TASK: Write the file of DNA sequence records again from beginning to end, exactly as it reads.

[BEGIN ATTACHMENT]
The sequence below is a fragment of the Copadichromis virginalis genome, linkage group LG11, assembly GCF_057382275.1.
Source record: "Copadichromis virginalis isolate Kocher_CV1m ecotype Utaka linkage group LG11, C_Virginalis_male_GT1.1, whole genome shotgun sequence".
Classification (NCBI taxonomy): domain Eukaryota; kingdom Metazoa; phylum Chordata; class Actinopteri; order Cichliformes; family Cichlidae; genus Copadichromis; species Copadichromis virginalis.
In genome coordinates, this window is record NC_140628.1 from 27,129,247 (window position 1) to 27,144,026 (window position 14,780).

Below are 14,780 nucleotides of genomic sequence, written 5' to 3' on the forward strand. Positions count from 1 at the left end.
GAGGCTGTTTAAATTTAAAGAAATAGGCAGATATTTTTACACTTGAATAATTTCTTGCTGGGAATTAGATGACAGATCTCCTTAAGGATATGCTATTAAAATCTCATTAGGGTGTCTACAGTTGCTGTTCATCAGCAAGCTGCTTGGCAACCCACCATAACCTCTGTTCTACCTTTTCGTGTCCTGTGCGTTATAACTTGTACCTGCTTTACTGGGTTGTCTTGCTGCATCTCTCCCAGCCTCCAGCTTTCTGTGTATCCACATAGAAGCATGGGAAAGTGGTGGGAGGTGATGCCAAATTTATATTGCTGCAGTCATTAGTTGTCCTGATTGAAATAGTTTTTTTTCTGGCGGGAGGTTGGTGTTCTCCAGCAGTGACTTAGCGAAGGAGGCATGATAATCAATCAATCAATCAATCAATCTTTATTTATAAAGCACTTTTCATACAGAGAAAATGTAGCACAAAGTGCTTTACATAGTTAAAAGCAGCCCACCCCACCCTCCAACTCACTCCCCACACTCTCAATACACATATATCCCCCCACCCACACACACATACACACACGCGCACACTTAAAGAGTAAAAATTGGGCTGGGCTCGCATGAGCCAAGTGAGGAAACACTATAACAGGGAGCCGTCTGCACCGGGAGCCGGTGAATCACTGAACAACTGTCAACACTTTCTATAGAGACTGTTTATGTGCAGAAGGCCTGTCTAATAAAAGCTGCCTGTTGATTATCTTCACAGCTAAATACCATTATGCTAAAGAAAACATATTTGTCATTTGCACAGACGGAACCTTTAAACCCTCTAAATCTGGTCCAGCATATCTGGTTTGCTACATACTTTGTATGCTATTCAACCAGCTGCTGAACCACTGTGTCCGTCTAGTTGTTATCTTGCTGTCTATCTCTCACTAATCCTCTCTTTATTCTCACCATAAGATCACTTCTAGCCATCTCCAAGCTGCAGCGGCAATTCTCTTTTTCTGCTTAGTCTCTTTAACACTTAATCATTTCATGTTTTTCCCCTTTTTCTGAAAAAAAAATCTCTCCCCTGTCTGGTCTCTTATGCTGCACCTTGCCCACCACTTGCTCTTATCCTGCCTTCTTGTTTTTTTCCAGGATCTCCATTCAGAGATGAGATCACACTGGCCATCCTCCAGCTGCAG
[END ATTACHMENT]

The sequence below is a fragment of the Copadichromis virginalis genome, linkage group LG11, assembly GCF_057382275.1.
Source record: "Copadichromis virginalis isolate Kocher_CV1m ecotype Utaka linkage group LG11, C_Virginalis_male_GT1.1, whole genome shotgun sequence".
Classification (NCBI taxonomy): domain Eukaryota; kingdom Metazoa; phylum Chordata; class Actinopteri; order Cichliformes; family Cichlidae; genus Copadichromis; species Copadichromis virginalis.
In genome coordinates, this window is record NC_140628.1 from 27,129,247 (window position 1) to 27,144,026 (window position 14,780).

Below are 14,780 nucleotides of genomic sequence, written 5' to 3' on the forward strand. Positions count from 1 at the left end.
GAGGCTGTTTAAATTTAAAGAAATAGGCAGATATTTTTACACTTGAATAATTTCTTGCTGGGAATTAGATGACAGATCTCCTTAAGGATATGCTATTAAAATCTCATTAGGGTGTCTACAGTTGCTGTTCATCAGCAAGCTGCTTGGCAACCCACCATAACCTCTGTTCTACCTTTTCGTGTCCTGTGCGTTATAACTTGTACCTGCTTTACTGGGTTGTCTTGCTGCATCTCTCCCAGCCTCCAGCTTTCTGTGTATCCACATAGAAGCATGGGAAAGTGGTGGGAGGTGATGCCAAATTTATATTGCTGCAGTCATTAGTTGTCCTGATTGAAATAGTTTTTTTTCTGGCGGGAGGTTGGTGTTCTCCAGCAGTGACTTAGCGAAGGAGGCATGATAATCAATCAATCAATCAATCAATCTTTATTTATAAAGCACTTTTCATACAGAGAAAATGTAGCACAAAGTGCTTTACATAGTTAAAAGCAGCCCACCCCACCCTCCAACTCACTCCCCACACTCTCAATACACATATATCCCCCCACCCACACACACATACACACACGCGCACACTTAAAGAGTAAAAATTGGGCTGGGCTCGCATGAGCCAAGTGAGGAAACACTATAACAGGGAGCCGTCTGCACCGGGAGCCGGTGAATCACTGAACAACTGTCAACACTTTCTATAGAGACTGTTTATGTGCAGAAGGCCTGTCTAATAAAAGCTGCCTGTTGATTATCTTCACAGCTAAATACCATTATGCTAAAGAAAACATATTTGTCATTTGCACAGACGGAACCTTTAAACCCTCTAAATCTGGTCCAGCATATCTGGTTTGCTACATACTTTGTATGCTATTCAACCAGCTGCTGAACCACTGTGTCCGTCTAGTTGTTATCTTGCTGTCTATCTCTCACTAATCCTCTCTTTATTCTCACCATAAGATCACTTCTAGCCATCTCCAAGCTGCAGCGGCAATTCTCTTTTTCTGCTTAGTCTCTTTAACACTTAATCATTTCATGTTTTTCCCCTTTTTCTGAAAAAAAAATCTCTCCCCTGTCTGGTCTCTTATGCTGCACCTTGCCCACCACTTGCTCTTATCCTGCCTTCTTGTTTTTTTCCAGGATCTCCATTCAGAGATGAGATCACACTGGCCATCCTCCAGCTGCAG